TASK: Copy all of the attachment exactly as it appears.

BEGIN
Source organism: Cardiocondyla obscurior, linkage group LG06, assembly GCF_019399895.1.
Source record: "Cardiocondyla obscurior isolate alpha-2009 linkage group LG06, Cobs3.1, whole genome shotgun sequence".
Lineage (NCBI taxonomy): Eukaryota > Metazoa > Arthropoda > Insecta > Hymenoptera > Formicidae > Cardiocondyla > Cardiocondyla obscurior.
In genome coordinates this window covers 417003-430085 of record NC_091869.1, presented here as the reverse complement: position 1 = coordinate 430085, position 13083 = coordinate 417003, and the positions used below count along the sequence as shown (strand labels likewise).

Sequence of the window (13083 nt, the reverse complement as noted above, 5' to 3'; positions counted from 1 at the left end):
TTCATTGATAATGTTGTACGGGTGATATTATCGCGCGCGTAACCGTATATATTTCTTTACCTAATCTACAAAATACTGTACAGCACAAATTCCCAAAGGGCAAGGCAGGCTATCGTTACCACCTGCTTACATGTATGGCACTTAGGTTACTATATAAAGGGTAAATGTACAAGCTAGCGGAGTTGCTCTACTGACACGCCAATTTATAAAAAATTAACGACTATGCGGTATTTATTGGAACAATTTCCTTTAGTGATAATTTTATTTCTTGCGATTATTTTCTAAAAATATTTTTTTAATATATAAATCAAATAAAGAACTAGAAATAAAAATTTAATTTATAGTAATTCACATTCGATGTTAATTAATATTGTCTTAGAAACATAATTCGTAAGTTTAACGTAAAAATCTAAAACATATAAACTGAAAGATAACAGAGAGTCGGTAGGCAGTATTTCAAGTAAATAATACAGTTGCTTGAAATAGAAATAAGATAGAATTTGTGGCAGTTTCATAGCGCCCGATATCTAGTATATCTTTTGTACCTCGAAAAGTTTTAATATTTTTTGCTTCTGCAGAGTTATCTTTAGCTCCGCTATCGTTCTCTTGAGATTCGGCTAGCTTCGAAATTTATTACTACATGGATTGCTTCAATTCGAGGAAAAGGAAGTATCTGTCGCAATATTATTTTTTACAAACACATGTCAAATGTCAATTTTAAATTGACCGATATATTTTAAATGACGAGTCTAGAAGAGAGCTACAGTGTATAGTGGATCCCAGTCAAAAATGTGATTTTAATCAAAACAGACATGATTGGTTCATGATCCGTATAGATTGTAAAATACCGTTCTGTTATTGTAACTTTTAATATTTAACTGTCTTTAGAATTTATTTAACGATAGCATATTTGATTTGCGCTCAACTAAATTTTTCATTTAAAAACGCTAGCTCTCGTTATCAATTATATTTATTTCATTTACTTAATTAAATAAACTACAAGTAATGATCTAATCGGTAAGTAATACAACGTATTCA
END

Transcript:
Source organism: Cardiocondyla obscurior, linkage group LG06, assembly GCF_019399895.1.
Source record: "Cardiocondyla obscurior isolate alpha-2009 linkage group LG06, Cobs3.1, whole genome shotgun sequence".
Lineage (NCBI taxonomy): Eukaryota > Metazoa > Arthropoda > Insecta > Hymenoptera > Formicidae > Cardiocondyla > Cardiocondyla obscurior.
In genome coordinates this window covers 417003-430085 of record NC_091869.1, presented here as the reverse complement: position 1 = coordinate 430085, position 13083 = coordinate 417003, and the positions used below count along the sequence as shown (strand labels likewise).

Sequence of the window (13083 nt, the reverse complement as noted above, 5' to 3'; positions counted from 1 at the left end):
TTCATTGATAATGTTGTACGGGTGATATTATCGCGCGCGTAACCGTATATATTTCTTTACCTAATCTACAAAATACTGTACAGCACAAATTCCCAAAGGGCAAGGCAGGCTATCGTTACCACCTGCTTACATGTATGGCACTTAGGTTACTATATAAAGGGTAAATGTACAAGCTAGCGGAGTTGCTCTACTGACACGCCAATTTATAAAAAATTAACGACTATGCGGTATTTATTGGAACAATTTCCTTTAGTGATAATTTTATTTCTTGCGATTATTTTCTAAAAATATTTTTTTAATATATAAATCAAATAAAGAACTAGAAATAAAAATTTAATTTATAGTAATTCACATTCGATGTTAATTAATATTGTCTTAGAAACATAATTCGTAAGTTTAACGTAAAAATCTAAAACATATAAACTGAAAGATAACAGAGAGTCGGTAGGCAGTATTTCAAGTAAATAATACAGTTGCTTGAAATAGAAATAAGATAGAATTTGTGGCAGTTTCATAGCGCCCGATATCTAGTATATCTTTTGTACCTCGAAAAGTTTTAATATTTTTTGCTTCTGCAGAGTTATCTTTAGCTCCGCTATCGTTCTCTTGAGATTCGGCTAGCTTCGAAATTTATTACTACATGGATTGCTTCAATTCGAGGAAAAGGAAGTATCTGTCGCAATATTATTTTTTACAAACACATGTCAAATGTCAATTTTAAATTGACCGATATATTTTAAATGACGAGTCTAGAAGAGAGCTACAGTGTATAGTGGATCCCAGTCAAAAATGTGATTTTAATCAAAACAGACATGATTGGTTCATGATCCGTATAGATTGTAAAATACCGTTCTGTTATTGTAACTTTTAATATTTAACTGTCTTTAGAATTTATTTAACGATAGCATATTTGATTTGCGCTCAACTAAATTTTTCATTTAAAAACGCTAGCTCTCGTTATCAATTATATTTATTTCATTTACTTAATTAAATAAACTACAAGTAATGATCTAATCGGTAAGTAATACAACGTATTCA